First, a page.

1DNH backbone RDCs were measured for 66 well resolved residues of MA in the DNA complex, extending from residues 9 to 110. The sample used for RDC measurements contained 0.3 mM MA plus 2 mM 16 mer DNA, and the large excess of DNA compared to MA ensured that all MA was bound to DNA and that only one MA was bound per DNA duplex. Residues with overlapping or partially overlapping cross-peaks in the 1H-15N HSQC spectrum and highly mobile residues at the N and C-termini were not considered for the analysis. The measured RDCs were fitted against the 2.3 Å resolution crystal structure of MA (PDB code 1HIW)[17] by singular value decomposition (SVD) using Xplor-NIH [18], and a comparison of observed and calculated RDCs is shown in Fig. 5. The dipolar coupling R-factor is 21.9%, which is what one would expect for a crystal structure in the 2–2.5 Å resolution range [19], [20], indicating that the structure of MA in the MA/DNA complex is very similar to that found in the crystal structure (with the exception that the C-terminal end of MA from residue 110 onwards is disordered in solution but adopts a helical conformation in the crystal due to crystal packing forces). The magnitude of the principal component of the alignment tensor, DaNH, is 5.6 Hz and the rhombicity is 0.3. The low value of the rhombicity indicates that alignment of the MA/DNA complex is close to axially symmetric as expected if alignment is dominated by the electrostatic properties of B-form, essentially straight DNA [13]. [It should be noted that the SVD fit of the RDCs to the coordinates of the NMR structure (PDB code 2HMX[21]) determined from conventional nuclear Overhauser enhancement measurements results in rather poor agreement with a dipolar coupling R-factor of 61%, indicating that the accuracy of the NMR coordinates is rather low).
Figure 5
Figure 5
Comparison of observed (An external file that holds a picture, illustration, etc.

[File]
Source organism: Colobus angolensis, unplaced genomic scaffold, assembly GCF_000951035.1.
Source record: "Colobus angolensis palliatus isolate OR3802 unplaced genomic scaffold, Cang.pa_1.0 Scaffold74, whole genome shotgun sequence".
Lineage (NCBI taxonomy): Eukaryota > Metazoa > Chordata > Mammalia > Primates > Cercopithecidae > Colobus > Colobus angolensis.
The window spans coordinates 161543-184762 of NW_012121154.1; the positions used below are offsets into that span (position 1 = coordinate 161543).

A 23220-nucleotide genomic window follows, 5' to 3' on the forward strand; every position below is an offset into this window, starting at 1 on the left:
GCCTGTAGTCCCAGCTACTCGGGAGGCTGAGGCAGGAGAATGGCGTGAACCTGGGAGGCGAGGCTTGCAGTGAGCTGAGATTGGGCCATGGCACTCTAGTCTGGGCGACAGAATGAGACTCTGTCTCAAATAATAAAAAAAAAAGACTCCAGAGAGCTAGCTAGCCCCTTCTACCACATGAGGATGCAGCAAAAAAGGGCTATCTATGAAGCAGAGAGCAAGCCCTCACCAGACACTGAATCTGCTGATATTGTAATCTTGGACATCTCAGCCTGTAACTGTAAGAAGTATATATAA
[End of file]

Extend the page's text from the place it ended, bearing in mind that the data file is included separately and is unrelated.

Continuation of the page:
Object name is pone.0015675.e001.jpg) RDCs measured for the MA/DNA complex with those calculated (An external file that holds a picture, illustration, etc.
Object name is pone.0015675.e002.jpg) from the crystal structure of free MA.
Knowing the regions of MA that are in close proximity to the DNA from both the 1HN/15N chemical shift perturbation map (Fig. 3A) and the PRE profiles (Figs. 3B and C), together with knowledge that the principal axis (i.e. the z axis) of the alignment tensor is approximately parallel to the long axis of B-form DNA, enables one to orient the protein on the DNA and obtain a crude model of the MA/DNA complex (Fig. 6). As the loop residues between residues 22 and 32 exhibit the largest 1HN/15N chemical shift perturbations upon DNA binding, we orientated the protein so that these loop residues face the DNA major groove while keeping the z axis of the alignment tensor along the long axis of the DNA. The N-terminal end of helix 2 also contacts the major groove, the N-terminal ends of helices 1 and 4 are close to the phosphate backbone, and the N-terminal tail is close to the minor groove, consistent with the chemical shift perturbation and PRE data shown in Fig. 3. As shown in Fig. 6, positively charged residues, including R22, K27, K27, Q28, K30 and K32 have reasonable contacts with the DNA major groove.
Figure 6
Figure 6
Model of the non-specific MA/DNA complex built on the basis of 1HN/15N chemical shift perturbation, PRE and RDC measurements.
The basic N-terminal region of MA modulates multiple steps in HIV-1 replication and is required for maximal infectivity. It is not surprising that this positively charged surface can play roles in binding to RNA, DNA, and membranes, making the phenotypes of mutations in this region difficult to interpret. The interaction of MA with DNA is stable at least up to 200 mM NaCl and is therefore expected to occur under physiological conditions; indeed we found it necessary to include 500 mM NaCl in buffers during the early stages of purification to prevent co-purification with DNA. Although a function for MA as a predominant determinant of nuclear import is not supported by the preponderance of evidence, MA is a component of the HIV-1 PIC and can influence the fate of the viral DNA [8]. The interaction of MA reported here is likely sufficient to account for the retention of MA in the PIC even in the absence of an interaction with other protein components.
Protein Expression and Purification